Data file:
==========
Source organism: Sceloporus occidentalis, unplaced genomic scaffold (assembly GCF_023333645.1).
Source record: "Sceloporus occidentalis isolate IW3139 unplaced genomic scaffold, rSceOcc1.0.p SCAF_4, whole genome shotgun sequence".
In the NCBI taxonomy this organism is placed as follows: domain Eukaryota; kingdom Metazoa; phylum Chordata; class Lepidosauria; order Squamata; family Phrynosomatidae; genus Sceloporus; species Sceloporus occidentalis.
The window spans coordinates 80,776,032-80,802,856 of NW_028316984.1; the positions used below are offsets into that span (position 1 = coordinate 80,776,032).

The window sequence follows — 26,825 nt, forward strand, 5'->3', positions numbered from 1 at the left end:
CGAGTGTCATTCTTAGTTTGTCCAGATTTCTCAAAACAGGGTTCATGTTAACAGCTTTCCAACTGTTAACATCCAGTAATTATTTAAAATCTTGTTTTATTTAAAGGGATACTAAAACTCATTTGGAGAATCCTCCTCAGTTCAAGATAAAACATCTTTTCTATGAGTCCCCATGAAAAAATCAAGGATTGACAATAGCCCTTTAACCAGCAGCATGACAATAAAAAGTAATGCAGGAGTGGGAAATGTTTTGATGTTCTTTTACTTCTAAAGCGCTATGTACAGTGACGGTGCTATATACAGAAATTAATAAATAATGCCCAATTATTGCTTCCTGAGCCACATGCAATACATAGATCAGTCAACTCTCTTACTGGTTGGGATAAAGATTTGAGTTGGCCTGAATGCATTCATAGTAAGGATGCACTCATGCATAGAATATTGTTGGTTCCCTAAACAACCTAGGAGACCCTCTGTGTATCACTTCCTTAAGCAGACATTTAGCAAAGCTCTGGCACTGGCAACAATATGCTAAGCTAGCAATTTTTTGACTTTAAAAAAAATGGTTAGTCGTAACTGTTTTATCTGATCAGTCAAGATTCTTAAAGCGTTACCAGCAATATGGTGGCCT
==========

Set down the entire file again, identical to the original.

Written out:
Source organism: Sceloporus occidentalis, unplaced genomic scaffold (assembly GCF_023333645.1).
Source record: "Sceloporus occidentalis isolate IW3139 unplaced genomic scaffold, rSceOcc1.0.p SCAF_4, whole genome shotgun sequence".
In the NCBI taxonomy this organism is placed as follows: domain Eukaryota; kingdom Metazoa; phylum Chordata; class Lepidosauria; order Squamata; family Phrynosomatidae; genus Sceloporus; species Sceloporus occidentalis.
The window spans coordinates 80,776,032-80,802,856 of NW_028316984.1; the positions used below are offsets into that span (position 1 = coordinate 80,776,032).

The window sequence follows — 26,825 nt, forward strand, 5'->3', positions numbered from 1 at the left end:
CGAGTGTCATTCTTAGTTTGTCCAGATTTCTCAAAACAGGGTTCATGTTAACAGCTTTCCAACTGTTAACATCCAGTAATTATTTAAAATCTTGTTTTATTTAAAGGGATACTAAAACTCATTTGGAGAATCCTCCTCAGTTCAAGATAAAACATCTTTTCTATGAGTCCCCATGAAAAAATCAAGGATTGACAATAGCCCTTTAACCAGCAGCATGACAATAAAAAGTAATGCAGGAGTGGGAAATGTTTTGATGTTCTTTTACTTCTAAAGCGCTATGTACAGTGACGGTGCTATATACAGAAATTAATAAATAATGCCCAATTATTGCTTCCTGAGCCACATGCAATACATAGATCAGTCAACTCTCTTACTGGTTGGGATAAAGATTTGAGTTGGCCTGAATGCATTCATAGTAAGGATGCACTCATGCATAGAATATTGTTGGTTCCCTAAACAACCTAGGAGACCCTCTGTGTATCACTTCCTTAAGCAGACATTTAGCAAAGCTCTGGCACTGGCAACAATATGCTAAGCTAGCAATTTTTTGACTTTAAAAAAAATGGTTAGTCGTAACTGTTTTATCTGATCAGTCAAGATTCTTAAAGCGTTACCAGCAATATGGTGGCCT